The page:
j: Another question I had... A lot of the men's groups concentrate on the father/ son relationship, and the absent father: Do you see that as a problem?

s: Oh yes... Yeah, I would say a common problem. Yes, that there is this hunger - it's been described as hunger - for mentors, for older male energy, and we don't get a chance to experience that. It's either our peers or, if we're lucky, with younger men. And even that's infrequent. There was a time when intergenerational experience was there and easy to have; now it's really hard to experience that. Again, I think t hat's something that needs to be acknowledged: There are too many children without a ma le perspective in their life - a healthy male perspective in their life.

j: Do you think that it's changing?

s: To a certain extent, yeah - not enough. It hasn't changed enough.

j: So is there a desire as well to not only have a mentor but to BE a mentor?

s: Oh yeah yeah! For me, yes. And I think that's something we try to acknowledge in our mentoring. It's why we go to the schools - as an older male - 'This is my perspective age - they are few and far between, within a classroom. Now, on the way out one or two may say, 'Hey, I like what you say'. Usually the response is silence, or disdain... you know. It's partly evolution on a personal level and on a social level, I experience, all the same.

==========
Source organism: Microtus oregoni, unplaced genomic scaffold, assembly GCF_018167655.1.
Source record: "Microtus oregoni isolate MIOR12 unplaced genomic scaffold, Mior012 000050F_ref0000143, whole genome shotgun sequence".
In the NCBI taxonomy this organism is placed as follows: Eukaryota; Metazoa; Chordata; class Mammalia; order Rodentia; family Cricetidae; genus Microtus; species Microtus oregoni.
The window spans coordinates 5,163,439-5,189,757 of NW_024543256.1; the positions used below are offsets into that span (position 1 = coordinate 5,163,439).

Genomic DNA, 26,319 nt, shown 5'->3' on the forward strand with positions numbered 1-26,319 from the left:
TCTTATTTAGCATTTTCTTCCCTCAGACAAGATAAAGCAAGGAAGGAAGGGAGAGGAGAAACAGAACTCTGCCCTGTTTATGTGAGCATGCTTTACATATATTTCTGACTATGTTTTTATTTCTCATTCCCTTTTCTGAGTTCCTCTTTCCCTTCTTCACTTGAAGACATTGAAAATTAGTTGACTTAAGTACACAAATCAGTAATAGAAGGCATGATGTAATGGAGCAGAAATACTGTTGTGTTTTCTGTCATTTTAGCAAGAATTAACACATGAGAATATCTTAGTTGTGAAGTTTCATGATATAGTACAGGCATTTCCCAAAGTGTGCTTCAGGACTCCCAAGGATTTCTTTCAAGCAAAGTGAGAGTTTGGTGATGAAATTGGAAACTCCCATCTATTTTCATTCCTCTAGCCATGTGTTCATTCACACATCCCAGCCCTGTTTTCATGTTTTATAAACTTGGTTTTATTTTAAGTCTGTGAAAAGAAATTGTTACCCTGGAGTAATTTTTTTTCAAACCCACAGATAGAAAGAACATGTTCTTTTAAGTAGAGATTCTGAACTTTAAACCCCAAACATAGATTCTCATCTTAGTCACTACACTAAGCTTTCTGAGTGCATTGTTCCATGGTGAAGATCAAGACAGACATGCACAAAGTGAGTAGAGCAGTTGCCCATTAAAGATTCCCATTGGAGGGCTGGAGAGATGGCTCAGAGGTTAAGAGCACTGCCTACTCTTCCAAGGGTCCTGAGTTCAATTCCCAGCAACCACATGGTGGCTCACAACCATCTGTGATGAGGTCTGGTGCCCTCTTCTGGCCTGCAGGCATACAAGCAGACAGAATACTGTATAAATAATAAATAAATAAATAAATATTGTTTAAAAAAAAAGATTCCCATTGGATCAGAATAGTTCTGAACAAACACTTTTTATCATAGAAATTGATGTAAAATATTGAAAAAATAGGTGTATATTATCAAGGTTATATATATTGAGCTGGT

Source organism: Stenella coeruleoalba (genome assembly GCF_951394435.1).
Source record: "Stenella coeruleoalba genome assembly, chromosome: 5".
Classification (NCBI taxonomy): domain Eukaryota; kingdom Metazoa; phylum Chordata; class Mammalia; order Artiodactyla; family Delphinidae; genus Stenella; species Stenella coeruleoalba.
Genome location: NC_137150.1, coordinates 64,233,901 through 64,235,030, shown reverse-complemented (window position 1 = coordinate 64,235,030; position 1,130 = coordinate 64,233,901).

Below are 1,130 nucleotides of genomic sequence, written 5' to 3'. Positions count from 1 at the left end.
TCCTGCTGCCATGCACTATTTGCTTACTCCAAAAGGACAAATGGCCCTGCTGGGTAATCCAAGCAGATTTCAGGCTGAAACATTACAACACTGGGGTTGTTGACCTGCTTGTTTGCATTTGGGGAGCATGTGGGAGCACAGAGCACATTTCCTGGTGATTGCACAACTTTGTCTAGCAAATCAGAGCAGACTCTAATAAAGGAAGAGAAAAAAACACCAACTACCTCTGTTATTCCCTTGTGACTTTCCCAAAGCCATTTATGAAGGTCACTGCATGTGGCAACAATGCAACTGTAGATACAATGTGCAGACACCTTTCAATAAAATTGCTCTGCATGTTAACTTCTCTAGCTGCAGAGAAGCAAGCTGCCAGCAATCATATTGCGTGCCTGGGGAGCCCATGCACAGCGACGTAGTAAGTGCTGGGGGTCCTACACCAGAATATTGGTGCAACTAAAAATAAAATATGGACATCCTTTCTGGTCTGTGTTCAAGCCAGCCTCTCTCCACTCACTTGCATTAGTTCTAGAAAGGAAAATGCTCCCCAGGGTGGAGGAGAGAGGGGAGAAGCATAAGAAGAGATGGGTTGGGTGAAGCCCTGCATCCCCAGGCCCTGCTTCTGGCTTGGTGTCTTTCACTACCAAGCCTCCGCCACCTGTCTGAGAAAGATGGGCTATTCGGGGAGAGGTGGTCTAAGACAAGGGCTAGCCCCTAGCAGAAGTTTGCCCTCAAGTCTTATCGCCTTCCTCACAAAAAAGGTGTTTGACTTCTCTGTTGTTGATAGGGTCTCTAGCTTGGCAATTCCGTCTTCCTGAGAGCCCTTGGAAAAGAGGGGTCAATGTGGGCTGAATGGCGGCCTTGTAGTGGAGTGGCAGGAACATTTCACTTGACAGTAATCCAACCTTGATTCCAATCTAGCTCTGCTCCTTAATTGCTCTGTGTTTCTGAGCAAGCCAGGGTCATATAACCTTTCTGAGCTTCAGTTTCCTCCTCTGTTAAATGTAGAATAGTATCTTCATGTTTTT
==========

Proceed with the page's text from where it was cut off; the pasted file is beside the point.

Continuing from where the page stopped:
j: Yeah... What are the responses in the schools, from young men?

s: Well, it's kind of frustrating. I'd say that young women in the schools are a lot more pro-active and a lot more able and ready to listen to what we have to say, interestingly enough - a lot more dynamic. The men in high schools - they're starting to close up already, the armour is already there. It's, you know - to appear vulnerable and emotional and inquisitive about these issues at that age - they are few and far between, within a classroom. Now, on the way out one or two may say, 'Hey, I like what you say'. Usually the response is silence, or disdain... you know. It's partly evolution on a personal level and on a social level, I

j: Yes... I can't think of too much more... One other question I have is - do you see the pro-feminist movement (if we can call it a movement) evolving in a Canadian context? 

s: So, I appreciate be more American. I speak largely from ignorance; I haven't really explored what's out there.

j: Is there anything else - I usually leave out something! - is there anything else you've done or any other areas or perspectives that you would like to make known? Activist events that have been significant?

s: I can't think of anything at the moment, although I think what you're doing yourself is a key part of this process of healing in that it's creating dialogue, in that - you know, "let's go look at what they're doing over there; what the hell a re they up to?!"
(both laugh)... To establish those links and those bridges is very important.

j: I hope so. It's a start in some ways...

j: Thank you. I really appreciate talking to you - it's been really interesting.